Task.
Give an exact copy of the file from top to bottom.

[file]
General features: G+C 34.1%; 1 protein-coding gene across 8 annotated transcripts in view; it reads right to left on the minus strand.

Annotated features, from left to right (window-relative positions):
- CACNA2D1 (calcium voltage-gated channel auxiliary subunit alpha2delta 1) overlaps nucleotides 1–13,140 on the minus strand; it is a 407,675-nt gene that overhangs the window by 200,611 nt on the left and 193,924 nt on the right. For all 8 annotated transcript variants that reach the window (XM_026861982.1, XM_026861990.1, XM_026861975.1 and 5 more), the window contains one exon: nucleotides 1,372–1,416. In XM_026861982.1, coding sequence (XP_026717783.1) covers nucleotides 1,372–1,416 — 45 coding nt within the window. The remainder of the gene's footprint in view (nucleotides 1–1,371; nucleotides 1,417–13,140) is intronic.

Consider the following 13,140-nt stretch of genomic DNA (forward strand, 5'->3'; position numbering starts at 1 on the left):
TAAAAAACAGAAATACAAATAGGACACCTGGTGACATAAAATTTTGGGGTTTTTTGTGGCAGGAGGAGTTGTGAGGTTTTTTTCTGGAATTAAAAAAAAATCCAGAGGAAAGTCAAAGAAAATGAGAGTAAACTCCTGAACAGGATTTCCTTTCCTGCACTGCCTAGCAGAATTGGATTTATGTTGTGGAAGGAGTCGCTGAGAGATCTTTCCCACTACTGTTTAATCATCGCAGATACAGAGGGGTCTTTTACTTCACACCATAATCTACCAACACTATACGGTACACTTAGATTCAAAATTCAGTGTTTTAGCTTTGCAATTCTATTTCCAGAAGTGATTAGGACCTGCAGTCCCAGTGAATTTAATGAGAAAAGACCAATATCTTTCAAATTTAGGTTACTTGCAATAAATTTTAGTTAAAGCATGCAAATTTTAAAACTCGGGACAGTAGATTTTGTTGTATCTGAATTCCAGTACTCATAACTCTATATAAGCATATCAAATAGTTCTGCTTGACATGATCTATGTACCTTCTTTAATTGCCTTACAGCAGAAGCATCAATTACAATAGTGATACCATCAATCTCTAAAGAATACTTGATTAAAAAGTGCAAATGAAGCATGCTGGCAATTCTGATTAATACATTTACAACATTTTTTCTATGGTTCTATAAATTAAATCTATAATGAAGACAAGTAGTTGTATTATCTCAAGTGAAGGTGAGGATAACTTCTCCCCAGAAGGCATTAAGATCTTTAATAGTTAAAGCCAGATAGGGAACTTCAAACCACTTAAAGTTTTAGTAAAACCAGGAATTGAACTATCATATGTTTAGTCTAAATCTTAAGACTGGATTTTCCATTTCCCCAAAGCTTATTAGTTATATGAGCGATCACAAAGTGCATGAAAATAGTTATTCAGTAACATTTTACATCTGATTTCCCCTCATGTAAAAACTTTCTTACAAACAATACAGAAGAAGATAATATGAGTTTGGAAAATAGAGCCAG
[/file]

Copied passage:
General features: G+C 34.1%; 1 protein-coding gene across 8 annotated transcripts in view; it reads right to left on the minus strand.

Annotated features, from left to right (window-relative positions):
- CACNA2D1 (calcium voltage-gated channel auxiliary subunit alpha2delta 1) overlaps nucleotides 1–13,140 on the minus strand; it is a 407,675-nt gene that overhangs the window by 200,611 nt on the left and 193,924 nt on the right. For all 8 annotated transcript variants that reach the window (XM_026861982.1, XM_026861990.1, XM_026861975.1 and 5 more), the window contains one exon: nucleotides 1,372–1,416. In XM_026861982.1, coding sequence (XP_026717783.1) covers nucleotides 1,372–1,416 — 45 coding nt within the window. The remainder of the gene's footprint in view (nucleotides 1–1,371; nucleotides 1,417–13,140) is intronic.

Consider the following 13,140-nt stretch of genomic DNA (forward strand, 5'->3'; position numbering starts at 1 on the left):
TAAAAAACAGAAATACAAATAGGACACCTGGTGACATAAAATTTTGGGGTTTTTTGTGGCAGGAGGAGTTGTGAGGTTTTTTTCTGGAATTAAAAAAAAATCCAGAGGAAAGTCAAAGAAAATGAGAGTAAACTCCTGAACAGGATTTCCTTTCCTGCACTGCCTAGCAGAATTGGATTTATGTTGTGGAAGGAGTCGCTGAGAGATCTTTCCCACTACTGTTTAATCATCGCAGATACAGAGGGGTCTTTTACTTCACACCATAATCTACCAACACTATACGGTACACTTAGATTCAAAATTCAGTGTTTTAGCTTTGCAATTCTATTTCCAGAAGTGATTAGGACCTGCAGTCCCAGTGAATTTAATGAGAAAAGACCAATATCTTTCAAATTTAGGTTACTTGCAATAAATTTTAGTTAAAGCATGCAAATTTTAAAACTCGGGACAGTAGATTTTGTTGTATCTGAATTCCAGTACTCATAACTCTATATAAGCATATCAAATAGTTCTGCTTGACATGATCTATGTACCTTCTTTAATTGCCTTACAGCAGAAGCATCAATTACAATAGTGATACCATCAATCTCTAAAGAATACTTGATTAAAAAGTGCAAATGAAGCATGCTGGCAATTCTGATTAATACATTTACAACATTTTTTCTATGGTTCTATAAATTAAATCTATAATGAAGACAAGTAGTTGTATTATCTCAAGTGAAGGTGAGGATAACTTCTCCCCAGAAGGCATTAAGATCTTTAATAGTTAAAGCCAGATAGGGAACTTCAAACCACTTAAAGTTTTAGTAAAACCAGGAATTGAACTATCATATGTTTAGTCTAAATCTTAAGACTGGATTTTCCATTTCCCCAAAGCTTATTAGTTATATGAGCGATCACAAAGTGCATGAAAATAGTTATTCAGTAACATTTTACATCTGATTTCCCCTCATGTAAAAACTTTCTTACAAACAATACAGAAGAAGATAATATGAGTTTGGAAAATAGAGCCAG